We are a commune of inquiring, skeptical, politically centrist, capitalist, anglophile, traditionalist New England Yankee humans, humanoids, and animals with many interests beyond and above politics. Each of us has had a high-school education (or GED), but all had ADD so didn't pay attention very well, especially the dogs. Each one of us does "try my best to be just like I am," and none of us enjoys working for others, including for Maggie, from whom we receive neither a nickel nor a dime. Freedom from nags, cranks, government, do-gooders, control-freaks and idiots is all that we ask for.
Our Recent Essays Behind the Front Page
Monday, October 31. 2011
Read it all at Belmont Club.
Rush is amazing: We Should Not be Surprised by the Left's Racist Hit Job on Herman Cain. Hardly ever wrong, despite having half his brain tied behind his back just to make it fair.
That's my son Gavin, 6, in the hairy zombie/ghoul/whatever costume with scythe, along with his 1st grade classmates.
I never saw the movie. Does posting the end scene spoil it?
Posted by Bird Dog in The Culture, "Culture," Pop Culture and Recreation at 18:00 | Comments (29) | Trackbacks (0)
Via Insty. A quote from the Anderson piece:
Sounds like a very good idea to me: Check Out This Alternative to College:
This thing sounds more useful than a BA.
Recently, I posted about Steve Jobs. I believe, despite faults which he undoubtedly possessed, Steve was a visionary who radically altered our lives for the better over the last thirty years. Were it not for his untimely passing, he may have altered them further in the next twenty to thirty years.
It was part of his lifestyle, his mission, to look at things in a manner which was different from everyone else. He took computing from the realm of technology and moved it into culture and fashion. He did this without moving out of forward thinking technology. This kind of transformative behavior is unusual. Very few entrepreneurs are able to retain a firm hold on massive corporate structures. Even fewer can hold on and maintain a sharp entrepreneurial vision.
Now that Jobs is gone, Apple will be left to see if Jobs' vision was his alone or if someone else can pick up the slack at the company. However, in terms of personalities which society perceives as 'transformative', we are left with a gaping hole. There doesn't appear to be anyone quite like Steve Jobs.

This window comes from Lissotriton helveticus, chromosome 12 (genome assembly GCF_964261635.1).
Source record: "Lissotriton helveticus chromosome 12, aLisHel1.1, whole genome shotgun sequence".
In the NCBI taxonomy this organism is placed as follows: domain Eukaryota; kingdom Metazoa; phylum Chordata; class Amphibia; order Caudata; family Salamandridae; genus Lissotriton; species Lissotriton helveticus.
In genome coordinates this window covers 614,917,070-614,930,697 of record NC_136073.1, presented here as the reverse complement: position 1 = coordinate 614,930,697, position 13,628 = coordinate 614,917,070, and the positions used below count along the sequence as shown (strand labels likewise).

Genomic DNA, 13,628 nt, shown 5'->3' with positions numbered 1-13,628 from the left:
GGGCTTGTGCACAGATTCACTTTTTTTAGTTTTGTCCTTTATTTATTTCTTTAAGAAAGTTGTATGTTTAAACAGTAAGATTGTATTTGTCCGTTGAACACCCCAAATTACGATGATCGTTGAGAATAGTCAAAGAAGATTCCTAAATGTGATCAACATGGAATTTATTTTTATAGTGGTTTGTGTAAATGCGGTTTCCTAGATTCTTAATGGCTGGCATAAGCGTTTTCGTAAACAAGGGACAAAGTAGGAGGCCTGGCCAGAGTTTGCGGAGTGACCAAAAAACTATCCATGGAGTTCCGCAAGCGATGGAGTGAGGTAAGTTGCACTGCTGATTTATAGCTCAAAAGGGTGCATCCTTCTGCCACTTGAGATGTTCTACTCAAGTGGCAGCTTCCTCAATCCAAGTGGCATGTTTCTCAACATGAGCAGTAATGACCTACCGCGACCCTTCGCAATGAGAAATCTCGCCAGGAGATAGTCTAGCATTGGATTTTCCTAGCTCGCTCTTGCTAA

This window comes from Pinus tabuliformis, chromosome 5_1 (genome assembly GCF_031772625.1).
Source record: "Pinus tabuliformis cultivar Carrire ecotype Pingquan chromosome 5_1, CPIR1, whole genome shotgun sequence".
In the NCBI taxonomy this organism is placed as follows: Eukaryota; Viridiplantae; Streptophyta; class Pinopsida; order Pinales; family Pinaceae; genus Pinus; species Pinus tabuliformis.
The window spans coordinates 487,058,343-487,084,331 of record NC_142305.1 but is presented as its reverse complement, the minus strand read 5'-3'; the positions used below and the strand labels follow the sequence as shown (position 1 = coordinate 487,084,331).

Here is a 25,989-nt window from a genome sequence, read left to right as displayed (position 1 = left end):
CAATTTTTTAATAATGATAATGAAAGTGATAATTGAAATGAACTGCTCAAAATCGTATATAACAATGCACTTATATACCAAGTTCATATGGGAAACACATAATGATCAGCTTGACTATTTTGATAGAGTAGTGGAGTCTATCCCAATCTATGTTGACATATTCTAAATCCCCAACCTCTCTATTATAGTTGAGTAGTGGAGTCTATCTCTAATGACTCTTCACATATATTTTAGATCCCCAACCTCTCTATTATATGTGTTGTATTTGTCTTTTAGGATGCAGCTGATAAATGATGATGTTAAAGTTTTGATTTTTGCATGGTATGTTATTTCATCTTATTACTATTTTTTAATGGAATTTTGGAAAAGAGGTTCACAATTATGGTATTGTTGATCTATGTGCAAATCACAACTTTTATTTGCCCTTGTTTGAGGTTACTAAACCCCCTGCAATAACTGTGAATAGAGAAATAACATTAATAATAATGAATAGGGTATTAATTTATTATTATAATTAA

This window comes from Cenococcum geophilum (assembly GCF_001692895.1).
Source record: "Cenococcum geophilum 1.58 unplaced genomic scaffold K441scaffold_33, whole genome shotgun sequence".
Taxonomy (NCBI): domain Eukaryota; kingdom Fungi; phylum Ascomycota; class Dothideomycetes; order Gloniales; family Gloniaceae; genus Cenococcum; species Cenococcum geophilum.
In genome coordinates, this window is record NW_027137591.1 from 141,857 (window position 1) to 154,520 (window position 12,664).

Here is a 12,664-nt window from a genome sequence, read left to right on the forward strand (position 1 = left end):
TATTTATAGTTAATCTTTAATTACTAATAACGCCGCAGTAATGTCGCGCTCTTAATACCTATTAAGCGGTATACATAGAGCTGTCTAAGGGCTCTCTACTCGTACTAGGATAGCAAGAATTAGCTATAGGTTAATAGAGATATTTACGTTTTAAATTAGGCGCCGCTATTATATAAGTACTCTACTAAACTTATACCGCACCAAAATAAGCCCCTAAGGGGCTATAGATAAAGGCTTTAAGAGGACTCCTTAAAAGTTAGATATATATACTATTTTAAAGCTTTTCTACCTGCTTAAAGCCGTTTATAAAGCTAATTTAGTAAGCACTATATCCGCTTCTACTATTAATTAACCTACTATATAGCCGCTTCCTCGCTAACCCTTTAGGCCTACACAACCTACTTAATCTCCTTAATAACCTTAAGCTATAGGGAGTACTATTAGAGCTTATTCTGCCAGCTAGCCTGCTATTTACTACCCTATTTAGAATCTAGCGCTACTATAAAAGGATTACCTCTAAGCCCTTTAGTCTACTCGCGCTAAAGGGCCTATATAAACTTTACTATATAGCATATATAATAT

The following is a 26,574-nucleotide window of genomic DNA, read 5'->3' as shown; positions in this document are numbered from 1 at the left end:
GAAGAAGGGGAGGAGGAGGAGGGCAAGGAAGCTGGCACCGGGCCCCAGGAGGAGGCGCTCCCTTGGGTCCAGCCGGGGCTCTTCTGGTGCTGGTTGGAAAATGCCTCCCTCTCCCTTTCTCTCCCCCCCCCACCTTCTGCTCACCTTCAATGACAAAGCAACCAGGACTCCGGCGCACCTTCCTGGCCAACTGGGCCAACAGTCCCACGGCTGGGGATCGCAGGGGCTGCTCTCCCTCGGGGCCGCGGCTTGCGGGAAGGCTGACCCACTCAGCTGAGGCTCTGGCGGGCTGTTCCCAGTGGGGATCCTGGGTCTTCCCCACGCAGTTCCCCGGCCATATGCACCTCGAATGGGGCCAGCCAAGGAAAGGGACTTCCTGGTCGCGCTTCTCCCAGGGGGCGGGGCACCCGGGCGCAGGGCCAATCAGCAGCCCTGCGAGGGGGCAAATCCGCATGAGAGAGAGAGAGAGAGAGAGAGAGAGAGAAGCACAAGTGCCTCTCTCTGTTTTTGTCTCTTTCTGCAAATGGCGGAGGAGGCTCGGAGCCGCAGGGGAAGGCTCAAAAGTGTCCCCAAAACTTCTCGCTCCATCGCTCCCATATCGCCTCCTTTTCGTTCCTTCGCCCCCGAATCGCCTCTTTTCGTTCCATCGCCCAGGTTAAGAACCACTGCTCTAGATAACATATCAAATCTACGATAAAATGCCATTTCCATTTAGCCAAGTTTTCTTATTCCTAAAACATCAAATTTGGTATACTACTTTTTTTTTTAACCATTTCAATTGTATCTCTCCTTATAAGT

I read this article recently, suggesting Jeff Bezos could be the "next Steve Jobs". I think he's definitely in the running. Jeff has changed the way people think about buying things. Like Jobs, I'm sure he's got flaws and faults, but I'm curious to see if he can be transformative. Even today, mom and pop shops in towns across the US are cursing firms like Amazon and Wal-Mart. But this isn't a fault of Bezos, it's simply the nature of the economy, which is one of change.
Are there other personalities out there who could be the "next Steve Jobs"? Certainly there are, and we may not have even heard of some of them yet.
Just got power back at ye olde Maggie's HQ. Looks like our servers held up with my pre-posts and the other postings. These links are from Bruce, mostly, because I had a productive internet-free, heat-free and electric-illumination-free weekend -
When women dress as Halloween candy - A faux-ho dressed (or mostly undressed) for Halloween might want to be careful where she turns tricks or treats.
State treasurer of MA absolutely shreds RomneyCare, which “has nearly bankrupted the state” and is surviving solely because of federal aid
Is George Will right about Mitt Romney?
Somin: Communism and the Jews
Occupy Wall Street Shrugged
Balancing act: Cybersecurity vs. cuts
The Social Security Lies Are Falling Apart
Debt: we are Slouching toward the 1930s
Carpe on fracking:
Photo below via Driscoll:
I usually get my identifications wrong, but I think Sipp would say that this old house in Wellfleet, MA is not so much an architectural style as a local New England vernacular. Tell me why I am wrong.
Like so many homes of its era (I would date this one 1850-80), they put expensive clapboard on the front, and cheaper cedar shakes elsewhere. Wish I had done that with my house because painting is so damn expensive if you hire it out.
My plan for the future is either that new semi-fake impermeable artificial, pigment-infused "wood", or natural cedar shakes. Can't afford continual painting. Just cannot win against the laws of entropy.
I love homey houses like this one, right there on the street so you can say "Howdy" to your neighbors on their evening stroll, and invite them up on the porch for a lemonade or a beer if you are in the mood for a chat.
Sunday, October 30. 2011
Hard blows, Blowhards, what's the diff? My local weather in San Diego:
When I was a kid, we had an old red woodshed out back. It had a little hinged door, down low, to toss logs out of. It was far from the two-holer outhouse.
Mice and squirrels lived in there, and the occasional Black Snake too.
Nowadays, a wood fire is more of a luxury, a comfort, than a necessity for survival. We have grown more wealthy and comfortable than we appreciate. And we always seem to want more.
Some people still have woodsheds (necessary to take your brat kid behind for the wholesome daily whuppin'), but these days I keep my wood mostly out in the weather. Dry wood burns too fast, and causes the dread global warming. Of that, I am certain.
Somewhere in either Tolstoy or Dostoevsky there is a comment about the remorse of the hunter when holding a Woodcock in hand. You have noticed that our head image on Maggie's now is Woodcock hunting.
John Stuart Skinner in his classic 1883 The Dog and the Sportsman put it this way:
Skinner's charming section on the Woodcock, written back before hunting seasons were instituted, is here.
The Woodcock is a fat little shorebird, fatter but not much larger than the American Robin, who renounced the shore and took up residence in our Eastern woods and swamps.
Like all shore birds, they are ground-dwellers and ground nesters, and do not perch. Because of their camoflage, their habit of feeding and being active at dawn and dusk, and their trick of freezing when approached, they are not commonly seen except in early spring, when the males perform their remarkable aerial mating dance at dusk.